During the era of Jim Crow laws in America, the Tuskegee Airmen, some of whom became Red Tails, the first black pilots trained for U.S. military service, flew World War II (WWII) combat missions and helped to desegregate the American army.

When Tuskegee Institute in Alabama was chosen to train black pilots for the Tuskegee Airmen project, the Civilian Pilot Training Program had already completed aeronautical training of students by May 1940. Tuskegee’s Moton Airfield Institute was named for Robert Russa Moton, its second president, and funded by the Julius Rosenwald Fund.

There were also women providing support services at the institute for the Tuskegee Airmen.

One of those women was Maycie Herrington, a clerk at the Tuskegee Airmen Training Institute. After the war, Herrington became a member of the Tuskegee Airmen non-profit service organization. Since that time, she has spent most of her adult life collecting, organizing and preserving historic documents and photographs concerning the history of the Tuskegee Airmen, a group that produced a fearless group of WWII air warriors, the Red Tails, getting this name when the black pilots painted the tails of their aircraft red to distinguish their planes from others.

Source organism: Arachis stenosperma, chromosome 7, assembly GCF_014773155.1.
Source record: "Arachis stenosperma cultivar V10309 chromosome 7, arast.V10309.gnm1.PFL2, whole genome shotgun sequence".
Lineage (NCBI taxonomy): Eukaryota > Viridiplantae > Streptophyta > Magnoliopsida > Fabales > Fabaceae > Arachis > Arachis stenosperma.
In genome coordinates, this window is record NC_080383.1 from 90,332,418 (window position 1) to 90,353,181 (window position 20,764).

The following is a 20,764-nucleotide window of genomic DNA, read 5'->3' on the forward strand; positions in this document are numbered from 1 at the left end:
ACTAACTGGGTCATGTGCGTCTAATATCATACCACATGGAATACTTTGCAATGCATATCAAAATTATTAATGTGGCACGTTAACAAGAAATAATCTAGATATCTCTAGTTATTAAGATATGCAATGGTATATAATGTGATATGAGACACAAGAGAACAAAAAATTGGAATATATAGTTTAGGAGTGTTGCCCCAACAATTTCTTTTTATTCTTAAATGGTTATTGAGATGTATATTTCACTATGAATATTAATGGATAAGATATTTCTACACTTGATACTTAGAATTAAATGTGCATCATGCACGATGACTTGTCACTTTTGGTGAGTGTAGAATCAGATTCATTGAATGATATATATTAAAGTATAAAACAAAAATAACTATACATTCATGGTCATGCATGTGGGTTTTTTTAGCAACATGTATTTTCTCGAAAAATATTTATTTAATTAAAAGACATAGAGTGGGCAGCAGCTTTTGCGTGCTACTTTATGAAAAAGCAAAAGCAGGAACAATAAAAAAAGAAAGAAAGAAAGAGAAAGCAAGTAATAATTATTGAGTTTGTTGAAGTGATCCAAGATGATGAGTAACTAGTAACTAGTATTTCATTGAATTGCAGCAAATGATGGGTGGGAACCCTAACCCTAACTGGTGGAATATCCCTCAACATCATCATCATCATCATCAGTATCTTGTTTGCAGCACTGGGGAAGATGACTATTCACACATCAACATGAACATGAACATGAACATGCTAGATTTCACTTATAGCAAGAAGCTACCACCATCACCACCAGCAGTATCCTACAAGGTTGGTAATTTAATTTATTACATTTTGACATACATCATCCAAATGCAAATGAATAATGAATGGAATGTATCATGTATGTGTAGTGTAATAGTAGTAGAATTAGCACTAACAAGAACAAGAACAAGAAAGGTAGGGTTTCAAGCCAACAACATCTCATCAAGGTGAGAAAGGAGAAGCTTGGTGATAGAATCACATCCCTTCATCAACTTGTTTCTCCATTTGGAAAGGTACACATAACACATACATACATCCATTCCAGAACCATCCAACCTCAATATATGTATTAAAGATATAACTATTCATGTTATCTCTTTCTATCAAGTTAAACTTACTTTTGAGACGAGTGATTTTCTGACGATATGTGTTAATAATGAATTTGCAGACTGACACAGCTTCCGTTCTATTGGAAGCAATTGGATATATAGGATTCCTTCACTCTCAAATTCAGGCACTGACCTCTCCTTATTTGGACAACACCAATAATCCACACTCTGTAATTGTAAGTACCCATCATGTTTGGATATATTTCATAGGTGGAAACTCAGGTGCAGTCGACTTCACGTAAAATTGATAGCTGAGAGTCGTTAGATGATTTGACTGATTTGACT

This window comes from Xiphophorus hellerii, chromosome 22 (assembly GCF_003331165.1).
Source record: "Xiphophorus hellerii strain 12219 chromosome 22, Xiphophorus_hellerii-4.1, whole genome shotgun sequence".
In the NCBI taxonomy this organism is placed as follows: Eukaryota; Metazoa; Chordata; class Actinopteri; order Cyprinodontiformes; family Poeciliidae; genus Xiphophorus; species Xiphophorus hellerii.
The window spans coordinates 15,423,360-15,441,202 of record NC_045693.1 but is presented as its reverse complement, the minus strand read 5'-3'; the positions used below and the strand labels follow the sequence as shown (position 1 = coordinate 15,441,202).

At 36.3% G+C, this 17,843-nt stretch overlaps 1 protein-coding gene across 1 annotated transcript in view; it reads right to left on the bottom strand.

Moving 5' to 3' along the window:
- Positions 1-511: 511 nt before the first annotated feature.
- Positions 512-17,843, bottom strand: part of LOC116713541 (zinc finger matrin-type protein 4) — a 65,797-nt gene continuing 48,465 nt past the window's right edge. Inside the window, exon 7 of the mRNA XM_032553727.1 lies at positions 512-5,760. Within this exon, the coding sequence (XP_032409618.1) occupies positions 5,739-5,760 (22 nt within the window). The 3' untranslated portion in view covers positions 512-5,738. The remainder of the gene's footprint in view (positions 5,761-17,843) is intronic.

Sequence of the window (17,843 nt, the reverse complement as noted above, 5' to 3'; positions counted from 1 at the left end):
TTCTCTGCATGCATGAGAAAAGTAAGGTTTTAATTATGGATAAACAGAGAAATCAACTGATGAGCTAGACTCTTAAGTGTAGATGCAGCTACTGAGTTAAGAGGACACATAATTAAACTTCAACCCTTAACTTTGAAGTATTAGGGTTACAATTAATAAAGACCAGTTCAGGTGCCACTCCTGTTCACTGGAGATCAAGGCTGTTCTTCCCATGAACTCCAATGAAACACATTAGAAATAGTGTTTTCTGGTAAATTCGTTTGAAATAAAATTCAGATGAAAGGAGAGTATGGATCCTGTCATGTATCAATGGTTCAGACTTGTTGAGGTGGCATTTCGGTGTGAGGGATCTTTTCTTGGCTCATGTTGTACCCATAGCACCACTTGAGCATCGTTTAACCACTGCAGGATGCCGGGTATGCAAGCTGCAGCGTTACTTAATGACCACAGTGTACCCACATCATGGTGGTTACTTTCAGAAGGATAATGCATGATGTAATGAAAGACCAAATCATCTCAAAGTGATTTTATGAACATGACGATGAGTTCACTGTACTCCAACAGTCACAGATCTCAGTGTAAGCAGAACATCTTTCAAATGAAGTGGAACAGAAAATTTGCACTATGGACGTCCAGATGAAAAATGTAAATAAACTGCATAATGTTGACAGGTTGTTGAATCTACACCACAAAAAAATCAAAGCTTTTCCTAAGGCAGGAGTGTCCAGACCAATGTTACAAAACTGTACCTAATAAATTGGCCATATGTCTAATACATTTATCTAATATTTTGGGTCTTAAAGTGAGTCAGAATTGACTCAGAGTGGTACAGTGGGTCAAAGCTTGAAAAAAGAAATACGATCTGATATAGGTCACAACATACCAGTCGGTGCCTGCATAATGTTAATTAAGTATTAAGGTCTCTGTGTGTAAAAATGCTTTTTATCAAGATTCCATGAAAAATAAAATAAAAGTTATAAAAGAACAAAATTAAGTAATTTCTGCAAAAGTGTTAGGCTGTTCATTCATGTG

In 2007, President George W. Bush presented Maycie Herrington, about 300 surviving members of the Tuskegee Airmen and other support personnel Congressional Gold Medals for their service to WWII and the United States of America.

The adventures of this heroic group of fighter pilots is so amazing that George Lucas devoted a quarter-century of his life raising funds to produce the action movie, Red Tails, telling the story of this era of Jim Crow laws. 

The heroism of the Tuskegee Airmen went much deeper than flying airplanes over a burning and bombed-out Europe. Their heroism extended into personal safety in their own army due to racism and discrimination that existed on their homeland.